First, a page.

Schools are required to have and publish equality objectives and it is straightforward to frame objectives that make a contribution to the fundamental values.
If we define the curriculum as everything a pupil learns about in school, we are not limited to the formal curriculum, but can also include:
- assemblies and acts of collective worship
- subject schemes of work
- PSHCE programme
- form periods
- timetable suspensions
- extra-curricular activities
- school council
- eco work
- charitable work
- pupil responsibilities
- contributions to local and wider communities
- partnerships and school networks.
In early March I visited a primary school. The foyer is huge. While I was waiting for the headteacher I studied the display boards, one of which was on the topic of ‘British Values’. The display was large and eye-catching but consisted of only published posters illustrating issues such as democracy, the rule of law and the range of cultures in our society.
When the headteacher arrived I commented on the display and asked why it didn’t contain any pupils’ work. She explained that the display was only the starting point for a whole-school topic. This would be introduced through an assembly led by the headteacher and the school council. Each class would then work on aspects of British values, starting with an introduction in the foyer using this display. Over the course of the project each class would contribute work to create a very large display in the hall. The topic would be rounded off with another whole-school assembly.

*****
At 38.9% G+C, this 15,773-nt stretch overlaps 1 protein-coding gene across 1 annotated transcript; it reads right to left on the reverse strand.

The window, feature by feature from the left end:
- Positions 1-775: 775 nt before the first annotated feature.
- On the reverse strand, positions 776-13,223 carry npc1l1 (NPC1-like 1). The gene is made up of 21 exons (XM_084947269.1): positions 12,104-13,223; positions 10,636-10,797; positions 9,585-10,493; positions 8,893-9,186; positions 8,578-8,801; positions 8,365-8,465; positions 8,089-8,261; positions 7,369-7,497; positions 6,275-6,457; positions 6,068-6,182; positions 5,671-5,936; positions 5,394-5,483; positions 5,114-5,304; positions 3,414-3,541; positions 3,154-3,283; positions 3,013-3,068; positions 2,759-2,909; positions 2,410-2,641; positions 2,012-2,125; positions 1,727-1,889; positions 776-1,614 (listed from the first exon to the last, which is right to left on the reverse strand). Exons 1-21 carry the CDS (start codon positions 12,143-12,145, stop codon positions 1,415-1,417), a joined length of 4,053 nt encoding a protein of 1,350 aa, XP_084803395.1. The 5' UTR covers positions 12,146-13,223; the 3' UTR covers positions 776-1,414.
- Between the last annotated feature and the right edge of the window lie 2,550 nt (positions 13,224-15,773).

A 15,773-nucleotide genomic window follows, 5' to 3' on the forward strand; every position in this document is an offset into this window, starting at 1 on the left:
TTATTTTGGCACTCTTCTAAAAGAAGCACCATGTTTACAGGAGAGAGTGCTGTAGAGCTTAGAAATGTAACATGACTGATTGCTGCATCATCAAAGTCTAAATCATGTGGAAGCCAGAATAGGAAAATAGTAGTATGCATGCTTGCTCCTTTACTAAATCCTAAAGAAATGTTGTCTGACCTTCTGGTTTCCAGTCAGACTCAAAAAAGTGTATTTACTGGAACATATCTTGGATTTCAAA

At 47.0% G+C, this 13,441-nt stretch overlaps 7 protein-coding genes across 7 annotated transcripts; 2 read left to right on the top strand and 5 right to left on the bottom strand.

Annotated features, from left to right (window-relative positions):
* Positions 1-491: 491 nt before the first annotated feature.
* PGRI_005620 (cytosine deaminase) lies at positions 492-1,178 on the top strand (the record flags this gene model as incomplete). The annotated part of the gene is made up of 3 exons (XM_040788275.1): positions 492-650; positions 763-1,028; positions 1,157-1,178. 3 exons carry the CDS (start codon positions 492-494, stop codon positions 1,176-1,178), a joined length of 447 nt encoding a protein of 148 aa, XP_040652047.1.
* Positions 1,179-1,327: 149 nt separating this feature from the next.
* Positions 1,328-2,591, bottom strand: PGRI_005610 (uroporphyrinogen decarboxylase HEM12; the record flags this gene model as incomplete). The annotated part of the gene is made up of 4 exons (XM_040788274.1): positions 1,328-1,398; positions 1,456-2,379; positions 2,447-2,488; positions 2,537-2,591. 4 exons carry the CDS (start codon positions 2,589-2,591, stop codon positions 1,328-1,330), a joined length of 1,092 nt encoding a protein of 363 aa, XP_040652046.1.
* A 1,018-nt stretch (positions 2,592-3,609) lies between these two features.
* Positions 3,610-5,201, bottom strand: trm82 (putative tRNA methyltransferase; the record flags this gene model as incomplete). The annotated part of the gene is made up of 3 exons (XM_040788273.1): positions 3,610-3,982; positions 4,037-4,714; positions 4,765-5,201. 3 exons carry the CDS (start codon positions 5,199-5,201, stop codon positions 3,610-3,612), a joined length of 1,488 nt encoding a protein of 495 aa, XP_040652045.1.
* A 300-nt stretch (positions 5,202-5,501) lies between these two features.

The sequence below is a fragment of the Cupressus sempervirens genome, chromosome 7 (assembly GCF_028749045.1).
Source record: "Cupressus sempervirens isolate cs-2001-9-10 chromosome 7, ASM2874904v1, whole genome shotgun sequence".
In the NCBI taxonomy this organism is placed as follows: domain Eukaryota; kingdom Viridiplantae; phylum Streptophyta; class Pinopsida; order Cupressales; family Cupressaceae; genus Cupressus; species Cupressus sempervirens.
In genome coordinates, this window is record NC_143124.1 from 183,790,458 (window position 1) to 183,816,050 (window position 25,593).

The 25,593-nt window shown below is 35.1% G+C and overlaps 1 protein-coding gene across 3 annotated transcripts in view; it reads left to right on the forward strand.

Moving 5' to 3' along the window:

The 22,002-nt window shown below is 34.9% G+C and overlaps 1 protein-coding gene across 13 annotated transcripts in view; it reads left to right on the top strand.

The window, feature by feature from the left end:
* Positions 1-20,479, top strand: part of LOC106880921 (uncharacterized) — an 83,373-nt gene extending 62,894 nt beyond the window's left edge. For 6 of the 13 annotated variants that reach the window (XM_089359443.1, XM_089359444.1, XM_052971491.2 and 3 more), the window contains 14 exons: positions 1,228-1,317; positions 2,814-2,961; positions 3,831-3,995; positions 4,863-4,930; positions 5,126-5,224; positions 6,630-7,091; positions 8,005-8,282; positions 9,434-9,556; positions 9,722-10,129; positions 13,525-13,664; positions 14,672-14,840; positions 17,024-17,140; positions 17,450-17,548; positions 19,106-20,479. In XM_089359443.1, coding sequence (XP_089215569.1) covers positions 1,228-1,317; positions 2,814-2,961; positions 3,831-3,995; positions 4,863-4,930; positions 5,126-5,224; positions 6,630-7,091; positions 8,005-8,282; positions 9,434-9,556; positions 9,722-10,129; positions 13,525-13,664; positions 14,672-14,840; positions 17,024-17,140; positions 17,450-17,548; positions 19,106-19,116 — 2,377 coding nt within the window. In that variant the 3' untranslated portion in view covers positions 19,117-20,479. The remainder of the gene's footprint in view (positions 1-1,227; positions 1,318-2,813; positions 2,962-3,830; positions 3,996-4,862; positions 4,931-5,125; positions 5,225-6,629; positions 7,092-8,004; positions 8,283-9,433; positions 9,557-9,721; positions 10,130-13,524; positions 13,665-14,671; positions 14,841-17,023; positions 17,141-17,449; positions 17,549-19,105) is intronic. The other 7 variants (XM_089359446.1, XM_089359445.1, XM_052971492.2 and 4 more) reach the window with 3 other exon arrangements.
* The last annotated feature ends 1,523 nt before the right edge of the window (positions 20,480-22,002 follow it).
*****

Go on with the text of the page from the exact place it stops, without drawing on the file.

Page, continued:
This faith school is very open about its values. However, the school’s interim assessment report said it would not be inspected before the summer term of 2015 and the headteacher was working towards receiving the call on the second day back. The inspector who is asked to collect evidence on fundamental British values will be delighted.
- Promoting fundamental British values as part of SMSC in schools, DfE, November 2014,
- Ref: DFE-00679-2014: http://bit.ly/PromotingFBV
Use the following items in the Toolkit to help you to put the ideas in this article into practice:
- Worked example - How we promote British values29.34 KB
- Form - Promoting fundamental British values Auditing pupils knowledge understanding and skills102.5 KB
- Form - Promoting fundamental British values through the collective worship and assembly programmes87.5 KB
- Worked example - Spiritual, moral, social and cultural development checklist38.81 KB
About the author
This article was first published in the August 2015 issue of School Inspection and Improvement magazine.